The Red House Mystery, published in 1922, is my choice for the Crimes of the Century Challenge at Past Offences. I have picked up several copies at book sales over the years and finally I had the impetus to read it. I always stall when reading books of this vintage, for some reason. It isn't that I don't like "dated" books; that is why I read older books... to get some insight into the time. It may be that I think the writing style will be too stilted. I needn't have worried. This story was a great read.
This book was the only mystery novel written by A. A. Milne, famous for his books about Winnie the Pooh. He had me at the dedication of this book:
My dear Father,
Like all really nice people, you have a weakness for detective stories, and feel that there are not enough of them. So, after all that you have done for me, the least that I can do for you is to write you one. Here it is: with more gratitude and affection than I can well put down here.
A. A. M.As the title implies, this is a country house murder. The Red House is owned by Mark Ablett, a bachelor who often entertains friends there. The story begins with the servants in the house discussing the impending arrival of their employer's brother, who has been in Australia for 15 years. Mark has announced his brother's visit just that morning at breakfast. In the afternoon, the guests have gone off to play a game of golf; the house is empty except for Mark, his cousin, Matthew Cayley, and the servants. The brother arrives, is shown into the office, and the next thing we know a shot is heard and a dead body is found in the office. At the same time, Antony Gillingham arrives to visit with one of the guests.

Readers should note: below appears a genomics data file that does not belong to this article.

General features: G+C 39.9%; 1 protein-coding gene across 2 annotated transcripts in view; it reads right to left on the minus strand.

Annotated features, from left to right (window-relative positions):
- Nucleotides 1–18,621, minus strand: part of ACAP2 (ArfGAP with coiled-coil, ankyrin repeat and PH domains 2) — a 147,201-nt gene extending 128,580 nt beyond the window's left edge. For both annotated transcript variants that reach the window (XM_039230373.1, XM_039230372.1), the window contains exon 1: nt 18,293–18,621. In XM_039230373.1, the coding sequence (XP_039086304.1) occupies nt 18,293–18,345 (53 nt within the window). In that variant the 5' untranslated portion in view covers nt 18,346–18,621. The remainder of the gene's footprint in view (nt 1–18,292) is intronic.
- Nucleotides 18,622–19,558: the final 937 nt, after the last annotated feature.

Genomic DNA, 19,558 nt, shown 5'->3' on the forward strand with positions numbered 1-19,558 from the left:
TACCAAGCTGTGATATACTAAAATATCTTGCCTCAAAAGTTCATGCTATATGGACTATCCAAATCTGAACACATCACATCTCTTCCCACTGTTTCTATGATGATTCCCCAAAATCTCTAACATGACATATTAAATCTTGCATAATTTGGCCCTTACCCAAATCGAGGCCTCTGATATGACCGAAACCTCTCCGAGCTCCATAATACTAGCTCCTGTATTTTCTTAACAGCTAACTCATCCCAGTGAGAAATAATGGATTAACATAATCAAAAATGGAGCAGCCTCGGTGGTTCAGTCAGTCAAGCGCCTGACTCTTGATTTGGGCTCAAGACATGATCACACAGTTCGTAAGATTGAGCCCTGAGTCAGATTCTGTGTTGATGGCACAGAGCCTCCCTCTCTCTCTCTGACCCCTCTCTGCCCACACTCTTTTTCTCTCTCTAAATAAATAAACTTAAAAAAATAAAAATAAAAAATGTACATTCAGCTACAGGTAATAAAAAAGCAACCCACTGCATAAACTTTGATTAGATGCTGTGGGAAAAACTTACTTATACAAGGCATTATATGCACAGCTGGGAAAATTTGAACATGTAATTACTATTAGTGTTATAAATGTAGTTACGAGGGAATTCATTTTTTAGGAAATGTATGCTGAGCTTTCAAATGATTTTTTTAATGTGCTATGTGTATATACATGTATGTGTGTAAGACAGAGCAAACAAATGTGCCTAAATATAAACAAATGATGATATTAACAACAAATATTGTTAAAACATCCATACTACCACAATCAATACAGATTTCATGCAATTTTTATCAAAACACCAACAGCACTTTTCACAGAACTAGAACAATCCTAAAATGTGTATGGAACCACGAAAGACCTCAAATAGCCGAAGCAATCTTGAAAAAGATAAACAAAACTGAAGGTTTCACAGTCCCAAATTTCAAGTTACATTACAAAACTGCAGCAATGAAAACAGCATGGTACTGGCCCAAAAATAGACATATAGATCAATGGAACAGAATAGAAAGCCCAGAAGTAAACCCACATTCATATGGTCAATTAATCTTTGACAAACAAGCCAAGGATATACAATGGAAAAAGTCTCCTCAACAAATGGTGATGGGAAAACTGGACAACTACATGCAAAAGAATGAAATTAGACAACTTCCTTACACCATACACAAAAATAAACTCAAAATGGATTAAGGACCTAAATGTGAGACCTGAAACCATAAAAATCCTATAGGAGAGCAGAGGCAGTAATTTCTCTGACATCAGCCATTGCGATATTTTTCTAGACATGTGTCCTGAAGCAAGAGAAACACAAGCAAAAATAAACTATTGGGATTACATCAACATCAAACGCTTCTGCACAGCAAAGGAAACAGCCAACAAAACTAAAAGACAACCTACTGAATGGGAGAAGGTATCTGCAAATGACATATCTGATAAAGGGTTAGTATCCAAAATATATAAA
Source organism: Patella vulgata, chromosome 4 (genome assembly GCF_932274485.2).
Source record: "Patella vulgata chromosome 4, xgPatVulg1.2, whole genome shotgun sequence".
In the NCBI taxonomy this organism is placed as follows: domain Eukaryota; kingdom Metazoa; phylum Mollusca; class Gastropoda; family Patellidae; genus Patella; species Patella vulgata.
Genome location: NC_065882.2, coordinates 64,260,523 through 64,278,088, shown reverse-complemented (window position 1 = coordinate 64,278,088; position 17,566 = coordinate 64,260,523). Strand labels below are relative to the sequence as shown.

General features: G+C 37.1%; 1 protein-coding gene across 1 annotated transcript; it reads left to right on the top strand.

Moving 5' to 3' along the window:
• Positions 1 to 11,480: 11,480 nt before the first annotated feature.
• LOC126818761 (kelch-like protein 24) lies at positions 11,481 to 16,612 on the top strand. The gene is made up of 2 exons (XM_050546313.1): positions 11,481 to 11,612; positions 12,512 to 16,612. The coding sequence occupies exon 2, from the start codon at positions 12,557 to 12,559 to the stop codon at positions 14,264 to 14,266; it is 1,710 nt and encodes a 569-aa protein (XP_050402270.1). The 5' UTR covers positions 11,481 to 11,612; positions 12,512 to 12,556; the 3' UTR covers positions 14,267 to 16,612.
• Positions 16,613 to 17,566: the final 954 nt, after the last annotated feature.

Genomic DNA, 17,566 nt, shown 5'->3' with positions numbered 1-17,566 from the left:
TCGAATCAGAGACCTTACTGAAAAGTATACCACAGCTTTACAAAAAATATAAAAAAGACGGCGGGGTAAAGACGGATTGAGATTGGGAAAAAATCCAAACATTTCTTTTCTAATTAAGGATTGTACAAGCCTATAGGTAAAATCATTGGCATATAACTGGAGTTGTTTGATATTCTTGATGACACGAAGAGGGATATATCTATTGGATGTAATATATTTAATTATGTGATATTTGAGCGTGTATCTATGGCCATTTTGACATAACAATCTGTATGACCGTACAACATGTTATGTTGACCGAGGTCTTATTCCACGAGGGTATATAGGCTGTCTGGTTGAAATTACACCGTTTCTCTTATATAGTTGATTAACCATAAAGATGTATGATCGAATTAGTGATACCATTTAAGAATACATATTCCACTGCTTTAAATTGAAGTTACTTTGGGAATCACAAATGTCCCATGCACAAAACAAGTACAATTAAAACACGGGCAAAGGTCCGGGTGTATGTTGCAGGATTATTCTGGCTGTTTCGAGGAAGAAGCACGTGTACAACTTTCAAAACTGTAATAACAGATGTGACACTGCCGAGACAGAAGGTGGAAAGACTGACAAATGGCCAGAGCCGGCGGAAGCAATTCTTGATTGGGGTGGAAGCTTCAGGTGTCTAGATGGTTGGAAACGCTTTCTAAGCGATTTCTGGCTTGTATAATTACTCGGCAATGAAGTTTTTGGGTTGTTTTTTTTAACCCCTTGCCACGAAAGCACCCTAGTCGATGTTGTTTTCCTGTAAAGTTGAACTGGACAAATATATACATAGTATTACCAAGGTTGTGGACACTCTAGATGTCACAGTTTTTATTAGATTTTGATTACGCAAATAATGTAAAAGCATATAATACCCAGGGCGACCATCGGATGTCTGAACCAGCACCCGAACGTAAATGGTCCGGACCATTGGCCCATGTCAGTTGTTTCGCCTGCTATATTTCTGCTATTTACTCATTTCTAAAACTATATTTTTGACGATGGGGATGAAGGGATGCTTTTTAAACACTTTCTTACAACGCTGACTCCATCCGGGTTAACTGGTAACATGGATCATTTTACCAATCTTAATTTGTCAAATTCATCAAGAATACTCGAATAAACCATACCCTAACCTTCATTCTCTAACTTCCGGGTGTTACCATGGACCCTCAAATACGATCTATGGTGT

This is how Milne introduces our hero, Antony, to the reader:
At about the time when the Major (for whatever reasons) was fluffing his tee-shot at the sixteenth, and Mark and his cousin were at their business at the Red House, an attractive gentleman of the name of Antony Gillingham was handing up his ticket at Woodham station and asking the way to the village. Having received directions, he left his bag with the station-master and walked off leisurely. He is an important person to this story, so that it is as well we should know something about him before letting him loose in it. Let us stop him at the top of the hill on some excuse, and have a good look at him.
The first thing we realize is that he is doing more of the looking than we are. Above a clean-cut, clean-shaven face, of the type usually associated with the Navy, he carries a pair of grey eyes which seem to be absorbing every detail of our person.
I enjoyed the puzzle although, strangely, at no time was I trying to follow the clues. I enjoyed Antony's journey in finding the truth, and I did not suspect the final results at any time, although I am sure many readers would. I was immersed in the story. The tone of the book is light, yet murder is not treated lightly.
Yes, humour abounds, as does witty dialogue and social satire, but the novel still acknowledges the dark side of human nature and the horror of the crime that has been committed. And if our Watson, Bill, is having a little too much fun with the investigation, the older and warier Antony acknowledges the tragedy of the situation.That quote is from a review at Things Mean a Lot, which also has links to several other reviews.
Santosh Iyer's excellent review is at Goodreads.
I must note that Raymond Chandler thoroughly lambasted this book in The Simple Art of Murder. He makes some good points, if you want to quibble with the plot, but I think he misses the point that mystery novels can be different things to each reader. One book can be read for the enjoyment and another can be read to learn more about the world and both can be worthy examples of the mystery genre. He also starts out his tirade with huge spoilers, so only read that piece if you don't mind the spoilers. (You can find it here.)
I only regret that I read the paperback edition of this book and did not discover the introduction by Milne in my hardback edition as I was writing this post. An excerpt:
I have a passion for detective stories. Of beer (if I may mention it) an enthusiast has said that it could never be bad, but that some brands might be better than others; in the same spirit (if I may use the word) I approach every new detective story. This is not to say that I am uncritical. On the contrary, I have all sorts of curious preferences...
Publisher: E. P. Dutton, 1922 (22nd printing, 1965).
Length: 211 pages
Source: Purchased at the Planned Parenthood book sale, 2013.